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Pathways of transformation in global food and agricultural systems: implications from a large systems change theory perspective
- Dentoni, Domenico, Waddell, Steve, Waddock, Sandra
- Current opinion in environmental sustainability 2017 v.29 pp. 8-13
- economic sectors, governance, stakeholders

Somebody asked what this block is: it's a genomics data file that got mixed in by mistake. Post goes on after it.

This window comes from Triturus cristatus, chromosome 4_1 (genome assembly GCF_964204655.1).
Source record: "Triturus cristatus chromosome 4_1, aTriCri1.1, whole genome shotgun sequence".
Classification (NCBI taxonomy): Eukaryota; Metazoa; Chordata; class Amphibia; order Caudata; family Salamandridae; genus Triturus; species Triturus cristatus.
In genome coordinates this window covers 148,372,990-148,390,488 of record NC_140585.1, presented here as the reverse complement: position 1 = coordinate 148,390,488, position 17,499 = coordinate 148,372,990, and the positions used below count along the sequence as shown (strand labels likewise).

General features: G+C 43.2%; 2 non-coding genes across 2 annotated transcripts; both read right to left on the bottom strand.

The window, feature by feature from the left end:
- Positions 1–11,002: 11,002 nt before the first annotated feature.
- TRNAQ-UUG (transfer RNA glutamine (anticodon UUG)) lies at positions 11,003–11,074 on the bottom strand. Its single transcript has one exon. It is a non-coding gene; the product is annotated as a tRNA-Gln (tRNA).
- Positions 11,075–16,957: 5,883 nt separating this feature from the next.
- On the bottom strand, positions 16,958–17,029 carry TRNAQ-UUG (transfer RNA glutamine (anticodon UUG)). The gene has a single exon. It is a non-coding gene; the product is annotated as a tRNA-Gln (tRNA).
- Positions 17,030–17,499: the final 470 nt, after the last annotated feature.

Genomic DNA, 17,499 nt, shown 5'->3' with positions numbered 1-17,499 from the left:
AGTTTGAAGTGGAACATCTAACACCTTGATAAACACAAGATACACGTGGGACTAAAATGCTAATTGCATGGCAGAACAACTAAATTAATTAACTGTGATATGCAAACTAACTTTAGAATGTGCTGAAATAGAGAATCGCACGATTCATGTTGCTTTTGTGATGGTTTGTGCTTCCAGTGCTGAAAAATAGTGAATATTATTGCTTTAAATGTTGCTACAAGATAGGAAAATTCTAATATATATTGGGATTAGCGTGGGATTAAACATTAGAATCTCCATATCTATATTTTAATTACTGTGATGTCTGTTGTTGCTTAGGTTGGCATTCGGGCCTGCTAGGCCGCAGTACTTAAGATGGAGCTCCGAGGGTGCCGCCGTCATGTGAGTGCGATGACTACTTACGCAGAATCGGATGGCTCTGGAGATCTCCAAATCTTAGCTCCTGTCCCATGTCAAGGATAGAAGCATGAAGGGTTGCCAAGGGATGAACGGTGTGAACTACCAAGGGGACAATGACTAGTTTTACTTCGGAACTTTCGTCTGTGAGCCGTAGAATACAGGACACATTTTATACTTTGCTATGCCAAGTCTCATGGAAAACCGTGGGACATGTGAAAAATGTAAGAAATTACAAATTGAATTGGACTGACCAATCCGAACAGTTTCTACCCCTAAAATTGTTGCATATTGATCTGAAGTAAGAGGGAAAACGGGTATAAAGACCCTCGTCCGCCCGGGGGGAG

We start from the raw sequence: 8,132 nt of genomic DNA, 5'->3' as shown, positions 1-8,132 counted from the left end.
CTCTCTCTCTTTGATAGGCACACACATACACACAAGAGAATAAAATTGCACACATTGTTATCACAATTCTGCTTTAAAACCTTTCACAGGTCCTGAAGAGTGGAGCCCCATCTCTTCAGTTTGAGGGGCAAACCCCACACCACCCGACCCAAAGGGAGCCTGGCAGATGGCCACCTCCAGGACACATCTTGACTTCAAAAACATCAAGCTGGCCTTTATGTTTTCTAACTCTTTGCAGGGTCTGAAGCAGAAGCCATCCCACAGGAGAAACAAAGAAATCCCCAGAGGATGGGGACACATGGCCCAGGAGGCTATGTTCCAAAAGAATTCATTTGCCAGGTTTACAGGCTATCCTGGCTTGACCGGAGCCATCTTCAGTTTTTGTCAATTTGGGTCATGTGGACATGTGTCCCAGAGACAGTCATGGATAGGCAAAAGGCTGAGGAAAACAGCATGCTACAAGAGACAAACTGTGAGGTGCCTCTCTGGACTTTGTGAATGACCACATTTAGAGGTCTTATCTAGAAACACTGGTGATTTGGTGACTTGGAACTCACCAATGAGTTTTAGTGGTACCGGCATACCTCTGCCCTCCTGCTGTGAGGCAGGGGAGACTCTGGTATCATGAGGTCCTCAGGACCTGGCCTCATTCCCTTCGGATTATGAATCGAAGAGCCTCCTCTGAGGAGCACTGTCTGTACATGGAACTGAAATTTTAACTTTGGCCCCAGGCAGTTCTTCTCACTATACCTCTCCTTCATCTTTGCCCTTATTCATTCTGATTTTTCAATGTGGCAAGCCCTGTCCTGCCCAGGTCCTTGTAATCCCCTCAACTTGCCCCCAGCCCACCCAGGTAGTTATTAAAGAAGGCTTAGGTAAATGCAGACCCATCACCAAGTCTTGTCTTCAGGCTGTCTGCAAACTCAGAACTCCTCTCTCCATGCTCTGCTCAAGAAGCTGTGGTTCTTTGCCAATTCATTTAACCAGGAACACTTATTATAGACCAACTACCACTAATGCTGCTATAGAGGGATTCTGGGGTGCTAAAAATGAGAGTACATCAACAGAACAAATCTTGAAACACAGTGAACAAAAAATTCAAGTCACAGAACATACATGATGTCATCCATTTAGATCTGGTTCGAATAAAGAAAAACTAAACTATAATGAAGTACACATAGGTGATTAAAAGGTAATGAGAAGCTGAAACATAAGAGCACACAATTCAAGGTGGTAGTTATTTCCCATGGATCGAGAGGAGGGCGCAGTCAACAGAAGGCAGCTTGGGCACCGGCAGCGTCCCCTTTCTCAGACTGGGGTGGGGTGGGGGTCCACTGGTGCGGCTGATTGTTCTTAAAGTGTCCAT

- A recent strand of the literature bridging across sustainability, complexity, environmental and governance science (developed under the umbrella of Transition Management, TM) has advanced a theory on how transitions towards sustainability gain scale from niche to mainstream. Though widely applied both in global food and agricultural systems and other economic sectors, this strand of the literature has been subject to debate in the way it conceives its pathways of transformation. One of the main criticisms to TM theory points at its focus on co-creation processes among stakeholders in the transition arena, yet paying insufficient attention to the role of conflict and antagonistic forces in achieving a transformation through power dynamics. Large systems change (LSC) theory, recently introduced, presents a way to address this shortcoming with a more comprehensive understanding of the multiple pathways needed for transformation towards sustainability. In addition to co-creating change, LSC argues that supporting, doing and forcing change strategies are also needed. The perspective of LSC theory on the transformative turn towards sustainability is illustrated using the change strategies taking place in global food and agricultural systems between 2000 and 2015.